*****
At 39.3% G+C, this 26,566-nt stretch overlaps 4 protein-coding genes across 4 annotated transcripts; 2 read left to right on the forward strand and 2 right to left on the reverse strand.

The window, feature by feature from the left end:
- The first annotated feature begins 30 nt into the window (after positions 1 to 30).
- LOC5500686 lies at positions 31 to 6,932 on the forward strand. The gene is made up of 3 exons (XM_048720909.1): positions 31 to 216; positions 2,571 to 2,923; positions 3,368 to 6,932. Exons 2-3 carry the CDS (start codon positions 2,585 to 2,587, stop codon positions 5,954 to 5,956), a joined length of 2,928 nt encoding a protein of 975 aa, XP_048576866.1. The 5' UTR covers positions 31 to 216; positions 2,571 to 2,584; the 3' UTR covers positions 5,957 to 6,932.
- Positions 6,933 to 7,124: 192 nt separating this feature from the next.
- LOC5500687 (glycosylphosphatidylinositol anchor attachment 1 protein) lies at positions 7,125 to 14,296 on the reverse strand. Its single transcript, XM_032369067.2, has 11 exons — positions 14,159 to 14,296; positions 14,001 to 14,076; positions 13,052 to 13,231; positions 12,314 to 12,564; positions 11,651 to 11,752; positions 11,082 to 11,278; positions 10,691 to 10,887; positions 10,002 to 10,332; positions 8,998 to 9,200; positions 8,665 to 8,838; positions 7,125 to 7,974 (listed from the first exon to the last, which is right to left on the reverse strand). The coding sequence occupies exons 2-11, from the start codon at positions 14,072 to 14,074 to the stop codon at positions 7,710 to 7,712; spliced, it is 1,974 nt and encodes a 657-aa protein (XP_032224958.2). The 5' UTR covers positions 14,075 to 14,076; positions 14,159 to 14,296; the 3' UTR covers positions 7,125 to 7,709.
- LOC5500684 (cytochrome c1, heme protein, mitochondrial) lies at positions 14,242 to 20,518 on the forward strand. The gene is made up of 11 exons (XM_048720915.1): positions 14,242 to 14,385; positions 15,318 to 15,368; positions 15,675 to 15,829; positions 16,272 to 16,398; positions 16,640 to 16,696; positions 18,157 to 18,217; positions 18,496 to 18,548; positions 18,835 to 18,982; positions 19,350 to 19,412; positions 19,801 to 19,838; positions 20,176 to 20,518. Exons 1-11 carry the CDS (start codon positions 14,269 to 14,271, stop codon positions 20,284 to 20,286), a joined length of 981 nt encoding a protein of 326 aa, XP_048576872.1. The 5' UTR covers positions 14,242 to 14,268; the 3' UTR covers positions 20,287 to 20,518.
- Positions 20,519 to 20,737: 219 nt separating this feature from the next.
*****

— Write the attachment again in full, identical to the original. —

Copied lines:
At 39.3% G+C, this 26,566-nt stretch overlaps 4 protein-coding genes across 4 annotated transcripts; 2 read left to right on the forward strand and 2 right to left on the reverse strand.

The window, feature by feature from the left end:
- The first annotated feature begins 30 nt into the window (after positions 1 to 30).
- LOC5500686 lies at positions 31 to 6,932 on the forward strand. The gene is made up of 3 exons (XM_048720909.1): positions 31 to 216; positions 2,571 to 2,923; positions 3,368 to 6,932. Exons 2-3 carry the CDS (start codon positions 2,585 to 2,587, stop codon positions 5,954 to 5,956), a joined length of 2,928 nt encoding a protein of 975 aa, XP_048576866.1. The 5' UTR covers positions 31 to 216; positions 2,571 to 2,584; the 3' UTR covers positions 5,957 to 6,932.
- Positions 6,933 to 7,124: 192 nt separating this feature from the next.
- LOC5500687 (glycosylphosphatidylinositol anchor attachment 1 protein) lies at positions 7,125 to 14,296 on the reverse strand. Its single transcript, XM_032369067.2, has 11 exons — positions 14,159 to 14,296; positions 14,001 to 14,076; positions 13,052 to 13,231; positions 12,314 to 12,564; positions 11,651 to 11,752; positions 11,082 to 11,278; positions 10,691 to 10,887; positions 10,002 to 10,332; positions 8,998 to 9,200; positions 8,665 to 8,838; positions 7,125 to 7,974 (listed from the first exon to the last, which is right to left on the reverse strand). The coding sequence occupies exons 2-11, from the start codon at positions 14,072 to 14,074 to the stop codon at positions 7,710 to 7,712; spliced, it is 1,974 nt and encodes a 657-aa protein (XP_032224958.2). The 5' UTR covers positions 14,075 to 14,076; positions 14,159 to 14,296; the 3' UTR covers positions 7,125 to 7,709.
- LOC5500684 (cytochrome c1, heme protein, mitochondrial) lies at positions 14,242 to 20,518 on the forward strand. The gene is made up of 11 exons (XM_048720915.1): positions 14,242 to 14,385; positions 15,318 to 15,368; positions 15,675 to 15,829; positions 16,272 to 16,398; positions 16,640 to 16,696; positions 18,157 to 18,217; positions 18,496 to 18,548; positions 18,835 to 18,982; positions 19,350 to 19,412; positions 19,801 to 19,838; positions 20,176 to 20,518. Exons 1-11 carry the CDS (start codon positions 14,269 to 14,271, stop codon positions 20,284 to 20,286), a joined length of 981 nt encoding a protein of 326 aa, XP_048576872.1. The 5' UTR covers positions 14,242 to 14,268; the 3' UTR covers positions 20,287 to 20,518.
- Positions 20,519 to 20,737: 219 nt separating this feature from the next.